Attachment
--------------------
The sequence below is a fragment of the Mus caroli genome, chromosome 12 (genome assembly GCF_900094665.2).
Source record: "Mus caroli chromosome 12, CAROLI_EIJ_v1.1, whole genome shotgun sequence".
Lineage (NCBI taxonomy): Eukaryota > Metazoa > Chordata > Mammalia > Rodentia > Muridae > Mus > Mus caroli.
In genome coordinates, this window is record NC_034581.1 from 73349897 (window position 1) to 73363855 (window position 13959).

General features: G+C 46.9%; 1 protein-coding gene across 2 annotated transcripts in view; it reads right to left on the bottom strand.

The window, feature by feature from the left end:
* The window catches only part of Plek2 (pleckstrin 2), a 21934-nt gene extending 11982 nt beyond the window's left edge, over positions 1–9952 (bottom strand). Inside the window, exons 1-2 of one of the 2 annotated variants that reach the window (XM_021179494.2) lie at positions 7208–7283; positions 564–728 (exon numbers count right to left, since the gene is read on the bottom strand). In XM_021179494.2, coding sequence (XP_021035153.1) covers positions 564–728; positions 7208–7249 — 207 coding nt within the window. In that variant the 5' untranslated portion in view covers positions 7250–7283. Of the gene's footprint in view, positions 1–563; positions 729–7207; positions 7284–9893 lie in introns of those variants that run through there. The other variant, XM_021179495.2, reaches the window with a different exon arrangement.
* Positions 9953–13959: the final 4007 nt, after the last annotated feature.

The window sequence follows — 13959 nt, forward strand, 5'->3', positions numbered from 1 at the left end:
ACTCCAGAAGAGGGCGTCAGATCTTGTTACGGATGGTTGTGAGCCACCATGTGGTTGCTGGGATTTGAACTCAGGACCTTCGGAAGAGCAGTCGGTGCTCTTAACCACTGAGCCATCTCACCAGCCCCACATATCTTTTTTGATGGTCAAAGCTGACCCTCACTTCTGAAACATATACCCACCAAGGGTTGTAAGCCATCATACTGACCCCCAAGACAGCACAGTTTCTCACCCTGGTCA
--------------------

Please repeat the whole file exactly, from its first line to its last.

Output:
The sequence below is a fragment of the Mus caroli genome, chromosome 12 (genome assembly GCF_900094665.2).
Source record: "Mus caroli chromosome 12, CAROLI_EIJ_v1.1, whole genome shotgun sequence".
Lineage (NCBI taxonomy): Eukaryota > Metazoa > Chordata > Mammalia > Rodentia > Muridae > Mus > Mus caroli.
In genome coordinates, this window is record NC_034581.1 from 73349897 (window position 1) to 73363855 (window position 13959).

General features: G+C 46.9%; 1 protein-coding gene across 2 annotated transcripts in view; it reads right to left on the bottom strand.

The window, feature by feature from the left end:
* The window catches only part of Plek2 (pleckstrin 2), a 21934-nt gene extending 11982 nt beyond the window's left edge, over positions 1–9952 (bottom strand). Inside the window, exons 1-2 of one of the 2 annotated variants that reach the window (XM_021179494.2) lie at positions 7208–7283; positions 564–728 (exon numbers count right to left, since the gene is read on the bottom strand). In XM_021179494.2, coding sequence (XP_021035153.1) covers positions 564–728; positions 7208–7249 — 207 coding nt within the window. In that variant the 5' untranslated portion in view covers positions 7250–7283. Of the gene's footprint in view, positions 1–563; positions 729–7207; positions 7284–9893 lie in introns of those variants that run through there. The other variant, XM_021179495.2, reaches the window with a different exon arrangement.
* Positions 9953–13959: the final 4007 nt, after the last annotated feature.

The window sequence follows — 13959 nt, forward strand, 5'->3', positions numbered from 1 at the left end:
ACTCCAGAAGAGGGCGTCAGATCTTGTTACGGATGGTTGTGAGCCACCATGTGGTTGCTGGGATTTGAACTCAGGACCTTCGGAAGAGCAGTCGGTGCTCTTAACCACTGAGCCATCTCACCAGCCCCACATATCTTTTTTGATGGTCAAAGCTGACCCTCACTTCTGAAACATATACCCACCAAGGGTTGTAAGCCATCATACTGACCCCCAAGACAGCACAGTTTCTCACCCTGGTCA